A false color image of Saturn's giant hurricane, which closely resembles a rose.
A false color image of Saturn’s giant hurricane, which closely resembles a rose.

By Claire

Now before we all resort to name calling, I realise that a giant rose wasn’t actually discovered on Saturn on Monday. What was discovered however, is a giant hurricane centred on the planet’s north pole – an equally as exciting discovery!

It has been known for a number of years that a strange hexagonal shaped weather phenomenon was located on Saturn’s north pole. However, the orientation of the planet relative to the sun has meant that this feature has remained in darkness since its discovery in 2004. In August of 2009, Saturn finally transitioned into spring, bathing this weather anomaly in light for the first time, allowing the Cassini spacecraft, which is currently orbiting the planet, to properly study it.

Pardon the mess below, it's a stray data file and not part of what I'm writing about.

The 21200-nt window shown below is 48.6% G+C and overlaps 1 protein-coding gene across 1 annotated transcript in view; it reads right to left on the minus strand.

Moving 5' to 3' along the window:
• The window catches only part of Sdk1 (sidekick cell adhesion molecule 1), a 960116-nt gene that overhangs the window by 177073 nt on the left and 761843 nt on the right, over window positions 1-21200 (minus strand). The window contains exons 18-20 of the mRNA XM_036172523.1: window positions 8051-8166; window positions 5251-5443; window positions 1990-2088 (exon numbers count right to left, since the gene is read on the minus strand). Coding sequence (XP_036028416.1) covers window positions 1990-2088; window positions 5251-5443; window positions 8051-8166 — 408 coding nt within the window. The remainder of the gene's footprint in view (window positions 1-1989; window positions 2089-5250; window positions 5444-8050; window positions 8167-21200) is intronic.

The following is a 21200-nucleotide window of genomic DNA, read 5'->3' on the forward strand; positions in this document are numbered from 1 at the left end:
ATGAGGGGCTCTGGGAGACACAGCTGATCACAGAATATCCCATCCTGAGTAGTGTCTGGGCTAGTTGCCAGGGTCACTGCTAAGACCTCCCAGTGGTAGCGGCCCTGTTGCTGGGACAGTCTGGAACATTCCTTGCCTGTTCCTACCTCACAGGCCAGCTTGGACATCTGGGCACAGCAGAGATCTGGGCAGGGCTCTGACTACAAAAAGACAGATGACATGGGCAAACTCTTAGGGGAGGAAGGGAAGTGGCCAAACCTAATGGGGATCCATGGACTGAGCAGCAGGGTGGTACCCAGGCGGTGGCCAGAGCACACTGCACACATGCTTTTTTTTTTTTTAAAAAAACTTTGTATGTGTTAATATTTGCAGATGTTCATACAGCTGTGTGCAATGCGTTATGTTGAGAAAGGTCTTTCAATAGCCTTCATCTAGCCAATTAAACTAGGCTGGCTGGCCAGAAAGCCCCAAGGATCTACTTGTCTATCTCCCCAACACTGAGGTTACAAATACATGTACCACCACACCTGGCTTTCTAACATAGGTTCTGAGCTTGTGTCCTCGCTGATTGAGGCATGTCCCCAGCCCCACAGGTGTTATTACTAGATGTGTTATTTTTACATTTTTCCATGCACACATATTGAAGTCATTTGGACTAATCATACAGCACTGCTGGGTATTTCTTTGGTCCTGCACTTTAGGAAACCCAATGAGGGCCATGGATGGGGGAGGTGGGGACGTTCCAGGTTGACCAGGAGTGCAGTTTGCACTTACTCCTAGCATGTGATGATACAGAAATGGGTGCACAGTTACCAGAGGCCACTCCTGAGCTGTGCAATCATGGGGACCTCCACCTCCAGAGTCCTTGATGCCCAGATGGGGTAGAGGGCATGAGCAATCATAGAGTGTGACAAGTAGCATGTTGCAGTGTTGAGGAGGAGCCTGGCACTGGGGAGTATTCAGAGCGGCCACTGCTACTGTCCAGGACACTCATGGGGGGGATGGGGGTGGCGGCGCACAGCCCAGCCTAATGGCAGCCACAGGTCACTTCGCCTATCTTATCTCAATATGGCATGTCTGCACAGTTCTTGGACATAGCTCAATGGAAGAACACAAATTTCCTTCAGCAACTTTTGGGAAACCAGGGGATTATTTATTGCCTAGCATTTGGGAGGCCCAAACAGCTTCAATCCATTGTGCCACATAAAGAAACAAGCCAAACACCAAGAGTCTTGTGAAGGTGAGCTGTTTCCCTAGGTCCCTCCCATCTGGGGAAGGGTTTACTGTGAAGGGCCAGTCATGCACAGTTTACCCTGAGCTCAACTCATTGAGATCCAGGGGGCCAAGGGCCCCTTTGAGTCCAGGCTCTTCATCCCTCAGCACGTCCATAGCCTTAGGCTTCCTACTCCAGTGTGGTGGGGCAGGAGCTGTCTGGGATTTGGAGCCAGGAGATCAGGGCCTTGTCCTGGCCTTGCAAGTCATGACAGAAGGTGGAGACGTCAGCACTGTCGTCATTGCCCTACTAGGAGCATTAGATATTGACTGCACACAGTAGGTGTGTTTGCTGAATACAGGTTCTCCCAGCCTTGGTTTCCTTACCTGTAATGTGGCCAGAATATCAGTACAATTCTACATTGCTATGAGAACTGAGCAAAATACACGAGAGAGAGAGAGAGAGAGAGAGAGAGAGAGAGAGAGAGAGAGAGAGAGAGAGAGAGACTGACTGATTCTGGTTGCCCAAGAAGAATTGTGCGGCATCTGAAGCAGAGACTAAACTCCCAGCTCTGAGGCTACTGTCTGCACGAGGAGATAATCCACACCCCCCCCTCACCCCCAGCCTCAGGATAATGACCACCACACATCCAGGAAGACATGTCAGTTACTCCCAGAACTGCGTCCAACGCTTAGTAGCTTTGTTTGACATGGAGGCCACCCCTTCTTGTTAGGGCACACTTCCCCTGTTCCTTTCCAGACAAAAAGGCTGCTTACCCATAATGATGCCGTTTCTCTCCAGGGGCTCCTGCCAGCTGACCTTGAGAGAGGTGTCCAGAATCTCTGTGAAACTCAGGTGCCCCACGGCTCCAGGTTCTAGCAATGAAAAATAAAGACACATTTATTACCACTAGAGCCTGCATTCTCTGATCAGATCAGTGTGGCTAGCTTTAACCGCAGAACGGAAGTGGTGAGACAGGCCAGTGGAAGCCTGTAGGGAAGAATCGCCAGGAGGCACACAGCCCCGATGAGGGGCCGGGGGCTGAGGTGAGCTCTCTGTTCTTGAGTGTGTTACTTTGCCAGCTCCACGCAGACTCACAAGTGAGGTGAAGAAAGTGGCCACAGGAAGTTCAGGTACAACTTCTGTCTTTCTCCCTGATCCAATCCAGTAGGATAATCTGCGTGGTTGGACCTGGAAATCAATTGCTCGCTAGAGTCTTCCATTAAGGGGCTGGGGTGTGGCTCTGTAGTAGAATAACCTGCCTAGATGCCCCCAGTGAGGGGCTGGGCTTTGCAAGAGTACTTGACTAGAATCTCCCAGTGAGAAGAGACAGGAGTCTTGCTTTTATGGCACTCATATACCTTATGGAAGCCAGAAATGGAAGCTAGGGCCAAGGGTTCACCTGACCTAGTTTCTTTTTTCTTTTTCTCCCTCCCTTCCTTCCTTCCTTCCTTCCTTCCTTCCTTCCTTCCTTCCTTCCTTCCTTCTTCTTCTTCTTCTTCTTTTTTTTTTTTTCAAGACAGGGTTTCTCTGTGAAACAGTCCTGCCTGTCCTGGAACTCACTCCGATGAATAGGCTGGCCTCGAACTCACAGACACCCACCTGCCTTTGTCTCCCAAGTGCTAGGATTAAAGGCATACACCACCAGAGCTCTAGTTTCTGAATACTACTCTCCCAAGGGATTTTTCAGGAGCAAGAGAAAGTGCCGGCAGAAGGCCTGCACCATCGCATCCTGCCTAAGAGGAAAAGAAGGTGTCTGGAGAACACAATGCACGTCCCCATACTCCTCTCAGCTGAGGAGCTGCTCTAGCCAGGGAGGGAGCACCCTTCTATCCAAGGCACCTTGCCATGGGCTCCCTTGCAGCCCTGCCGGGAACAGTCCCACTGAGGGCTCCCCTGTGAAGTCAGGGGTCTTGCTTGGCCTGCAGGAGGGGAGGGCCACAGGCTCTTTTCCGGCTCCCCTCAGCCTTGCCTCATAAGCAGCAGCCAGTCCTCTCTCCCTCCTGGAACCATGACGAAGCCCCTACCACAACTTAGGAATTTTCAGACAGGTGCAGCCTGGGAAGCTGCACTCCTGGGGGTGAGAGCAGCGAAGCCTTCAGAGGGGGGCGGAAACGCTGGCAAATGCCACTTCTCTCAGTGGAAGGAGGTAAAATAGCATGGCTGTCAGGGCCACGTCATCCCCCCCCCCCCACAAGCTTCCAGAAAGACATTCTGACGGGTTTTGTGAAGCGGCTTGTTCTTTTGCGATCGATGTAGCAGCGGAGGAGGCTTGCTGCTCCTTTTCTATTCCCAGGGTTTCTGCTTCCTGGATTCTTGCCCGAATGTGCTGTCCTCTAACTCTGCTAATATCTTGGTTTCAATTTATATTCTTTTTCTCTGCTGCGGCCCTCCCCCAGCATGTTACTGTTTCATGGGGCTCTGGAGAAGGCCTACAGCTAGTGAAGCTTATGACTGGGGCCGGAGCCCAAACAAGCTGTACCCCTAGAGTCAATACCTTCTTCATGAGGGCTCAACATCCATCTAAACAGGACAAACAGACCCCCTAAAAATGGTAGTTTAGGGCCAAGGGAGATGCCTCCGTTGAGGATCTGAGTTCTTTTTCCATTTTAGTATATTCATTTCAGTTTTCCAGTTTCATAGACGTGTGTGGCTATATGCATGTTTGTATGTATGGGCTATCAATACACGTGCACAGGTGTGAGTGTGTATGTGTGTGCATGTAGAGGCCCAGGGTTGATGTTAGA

What Cassini discovered was a giant hurricane stuck at the planet’s north pole. The size of this storm is unlike anything experienced on Earth. The eye of the hurricane is approximately 2000km across (which is roughly the distance between Australia and New Zealand), more than 20x larger than the average hurricane on Earth. The winds at the outer edge of the storm are travelling at speeds of 540km/hr – the strongest winds ever recorded on Earth are only around 315km/hr.

One of the big questions to come out of this discovery is related to the driver of this storm. On Earth, hurricanes are fuelled by warm ocean temperatures and water vapour. There is very little water vapour on Saturn and scientists are unsure as to what is driving this storm.

Scientists hope to learn more about this hurricane in order to better understand hurricanes on Earth.


You can read the full press release from NASA here.